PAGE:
tools that were extremely good to compensate, and in practice, it was
extremely rare (although it did happen on occasion) that files would
get lost or the file systme could end up in a state where fsck would
not be able to recover without manual intervention by a system
administrator using debugfs.

But the other thing to note here is that in the PC era, most disk
drives ran with write caching enabled, with writeback caching so that
the hard drive could do its own elevator shceduling.  So having a file
system that very carefully scheduled writes to make sure they happened
in the write order didn't help you a *bit* unless you configured your
hard drive to disable writeback caching --- at which point you would
take a massive speed hit.

This is ultimately also one weaknesses of Soft Updates --- it requires
that you disable writeback caching, since it works by letting the OS
control the order in which writes hit stable storage.  With
journalling you don't have to do that; but the tradeoff is that when
you do a journal commit, you need typically two cache flush
operations.  (Or a cache flush followed by a FUA write of the commit
block, if the disk supports FUA.)

There is another example of how Linux embraced the "worse is better"
philosophy in ext3, and that has to do with how we do journalling.
The sophisticated way to do journalling is to do logical journalling.
This is where what you write in the in journal is "set bit XXX in the
allocation bitmap", or "update the mtime to YYYY".  And in this way,
you can batch multiple file system operations into a single block
written to the journal.  Solaris/UFS and Irix uses this much more
sophisticated form of journalling.  (Actually, older versions of
Solaris did use volume-level journalling, which is basically what
ext3/ext4 uses, but they upgraded to the much more "right", more
advanced thing, which is logical journalling.)

Ext3 uses phyiscal, or volume-level journalling.  This journalling
works on the block level --- so if we flip a bit in an allocation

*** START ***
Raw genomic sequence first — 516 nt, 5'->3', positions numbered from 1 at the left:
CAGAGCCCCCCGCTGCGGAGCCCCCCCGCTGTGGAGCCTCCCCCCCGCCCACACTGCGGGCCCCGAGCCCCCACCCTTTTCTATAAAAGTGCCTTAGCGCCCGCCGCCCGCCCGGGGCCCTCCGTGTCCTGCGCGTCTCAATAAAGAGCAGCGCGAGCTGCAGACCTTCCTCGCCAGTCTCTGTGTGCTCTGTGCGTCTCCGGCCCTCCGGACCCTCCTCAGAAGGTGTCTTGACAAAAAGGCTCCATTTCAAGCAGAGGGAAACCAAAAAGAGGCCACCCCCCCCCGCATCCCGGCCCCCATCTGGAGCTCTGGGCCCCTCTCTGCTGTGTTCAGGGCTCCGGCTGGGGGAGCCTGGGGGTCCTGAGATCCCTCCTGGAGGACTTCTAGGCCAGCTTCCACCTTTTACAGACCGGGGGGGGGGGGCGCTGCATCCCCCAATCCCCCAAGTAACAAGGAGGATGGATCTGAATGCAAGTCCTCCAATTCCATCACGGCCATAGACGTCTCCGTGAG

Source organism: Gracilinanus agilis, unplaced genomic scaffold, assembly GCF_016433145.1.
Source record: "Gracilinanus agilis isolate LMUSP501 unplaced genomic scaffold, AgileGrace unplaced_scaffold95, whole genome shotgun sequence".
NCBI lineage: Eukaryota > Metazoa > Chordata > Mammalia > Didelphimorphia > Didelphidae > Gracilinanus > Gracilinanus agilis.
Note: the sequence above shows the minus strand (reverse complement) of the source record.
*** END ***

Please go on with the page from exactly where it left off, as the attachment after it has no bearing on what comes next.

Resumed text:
bitmap, we log the entire 4k block to the journal.  By default, we
only do a journal commit every five seconds (unless an fsync happens
first), so there could be multiple changes to a single inode table
blocks that can be batched together, but it's still true that for a
given metadata-heavy workload, a file system which uses logical
journalling will tend require many fewer blocks written to the journal
than a file system such as ext3/ext4 which uses physical block

Why did Linux get away with it?  Number one, most workloads aren't
really modify metadata all _that_ intensively, and 12k of sequential
writes versus 32k of sequential writes doesn't actually take that much
more time.  Secondly, Ted's law of PC-class hardware ("most PC-class
hardware is crap") comes into play, and turns physical journalling
into an advantage.  PC class hardware tends not to have power fail
interrupts, and when power drops, and the voltage levels on the power
rails start drooping, DRAM tends to go insane and starts returning
garbage long before the DMA engine and the hard drive stops

So if your system is doing logical journalling, after the file system
commits a transaction, it will start writing the inode table block to
the permanent location on disk.  If at that point you get a power
drop, garbage can get written to the inode table block, and if the
file system is using logical journalling, on reboot the mtime field
can get updated from the logical journal --- but the rest of the inode
table block is still garbage.

In contrast, since ext3 was using physical block journalling, even if
various metadata blocks get corrupted due to writes from failing DRAM
during a power drop, when we replay the journal, this will restore the
entire metadata block, and Things Just Worse.

I have talked to an XFS engineer from SGI, and this was definitely a
thing which SGI discovered the hard way.  After they discovered this
problem, they added extra capacitors to the power supply, added a
power fail interrupt, and taught Irix so that when the power fail
interrupt was triggered, it would frantically cancel DMA transfers in
order to avoid this problem.  I do not know how many of the other
Legacy Unix systems figured out this failure mode --- and I can't
claim that we were brilliant enough to design a system to avoid this
problem.  It just so happened that the brute-force design that we
chose was very well suited for crappy (but way cheaper than a Sun Fire